IS THE RULE OF LAWTHE GOLDEN RULE? ACCESSING “JUSTICE” FOR CANADA’S POOR
AbstractThis article argues that in order for poor people to benefit from the right to access justice under the unwritten constitutional principle of the rule of law, courts must recognize that the rule of law permits a normative evaluation of the content of laws supported and informed by express Charter rights. Traditional criticisms of the boundless nature of the rule of law under such a construct can be foreclosed by grounding the rule of law in a requirement that law promotes justice. The author undertakes an extensive critique of the Supreme Court of Canada’s decision in British Columbia (Attorney General) v. Christie, and maintains that despite recent setbacks, possibilities remain for the rule of law to fulfill Dugald Christie’s quest of making the law accessible to the poor.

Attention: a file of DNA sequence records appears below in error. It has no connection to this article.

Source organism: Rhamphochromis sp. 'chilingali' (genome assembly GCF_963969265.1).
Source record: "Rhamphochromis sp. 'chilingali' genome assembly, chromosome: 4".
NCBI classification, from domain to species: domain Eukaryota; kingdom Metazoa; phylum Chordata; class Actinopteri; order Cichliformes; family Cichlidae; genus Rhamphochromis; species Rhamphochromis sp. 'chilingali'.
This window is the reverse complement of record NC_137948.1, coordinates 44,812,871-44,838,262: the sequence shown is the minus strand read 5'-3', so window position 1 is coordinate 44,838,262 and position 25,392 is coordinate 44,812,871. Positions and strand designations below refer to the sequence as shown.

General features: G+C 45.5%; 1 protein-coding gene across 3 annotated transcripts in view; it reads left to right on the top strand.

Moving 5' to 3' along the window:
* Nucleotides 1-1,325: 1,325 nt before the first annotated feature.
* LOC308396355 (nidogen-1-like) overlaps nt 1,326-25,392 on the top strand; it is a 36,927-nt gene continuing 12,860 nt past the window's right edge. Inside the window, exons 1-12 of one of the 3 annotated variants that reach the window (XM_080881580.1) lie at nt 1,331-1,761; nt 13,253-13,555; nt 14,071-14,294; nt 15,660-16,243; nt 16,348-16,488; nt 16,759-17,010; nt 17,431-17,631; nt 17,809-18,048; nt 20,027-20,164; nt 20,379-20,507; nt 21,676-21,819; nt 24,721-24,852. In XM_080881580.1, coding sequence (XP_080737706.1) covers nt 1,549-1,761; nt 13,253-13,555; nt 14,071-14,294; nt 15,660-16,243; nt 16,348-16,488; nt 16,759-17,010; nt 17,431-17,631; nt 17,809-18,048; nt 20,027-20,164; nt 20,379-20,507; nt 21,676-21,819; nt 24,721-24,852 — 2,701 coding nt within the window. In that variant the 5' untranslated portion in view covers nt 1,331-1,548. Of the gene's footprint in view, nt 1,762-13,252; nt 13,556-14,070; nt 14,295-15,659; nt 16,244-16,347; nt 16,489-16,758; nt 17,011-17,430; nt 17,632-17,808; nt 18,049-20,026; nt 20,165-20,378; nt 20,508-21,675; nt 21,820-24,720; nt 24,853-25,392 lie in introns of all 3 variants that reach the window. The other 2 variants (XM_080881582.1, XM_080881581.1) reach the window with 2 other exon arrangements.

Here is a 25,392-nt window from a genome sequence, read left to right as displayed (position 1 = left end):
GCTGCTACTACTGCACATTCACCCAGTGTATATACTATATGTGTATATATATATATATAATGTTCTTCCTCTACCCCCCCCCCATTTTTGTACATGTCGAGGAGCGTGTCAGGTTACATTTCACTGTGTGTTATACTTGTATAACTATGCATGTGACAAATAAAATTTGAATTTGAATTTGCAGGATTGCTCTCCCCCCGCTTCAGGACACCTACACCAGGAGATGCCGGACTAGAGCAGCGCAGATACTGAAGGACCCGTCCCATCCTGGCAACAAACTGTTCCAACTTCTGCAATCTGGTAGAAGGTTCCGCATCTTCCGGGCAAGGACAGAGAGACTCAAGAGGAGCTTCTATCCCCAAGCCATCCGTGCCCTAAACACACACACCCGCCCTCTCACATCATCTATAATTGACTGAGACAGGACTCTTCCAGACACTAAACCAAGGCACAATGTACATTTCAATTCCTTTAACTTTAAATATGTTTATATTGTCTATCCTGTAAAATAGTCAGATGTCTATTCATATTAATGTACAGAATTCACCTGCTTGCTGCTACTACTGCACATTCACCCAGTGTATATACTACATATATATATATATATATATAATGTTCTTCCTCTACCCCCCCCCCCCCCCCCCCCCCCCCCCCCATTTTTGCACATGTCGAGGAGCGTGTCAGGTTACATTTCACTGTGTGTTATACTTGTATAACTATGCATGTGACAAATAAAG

Keywords:Rule of Law, Charter, Access to Justice, Poverty
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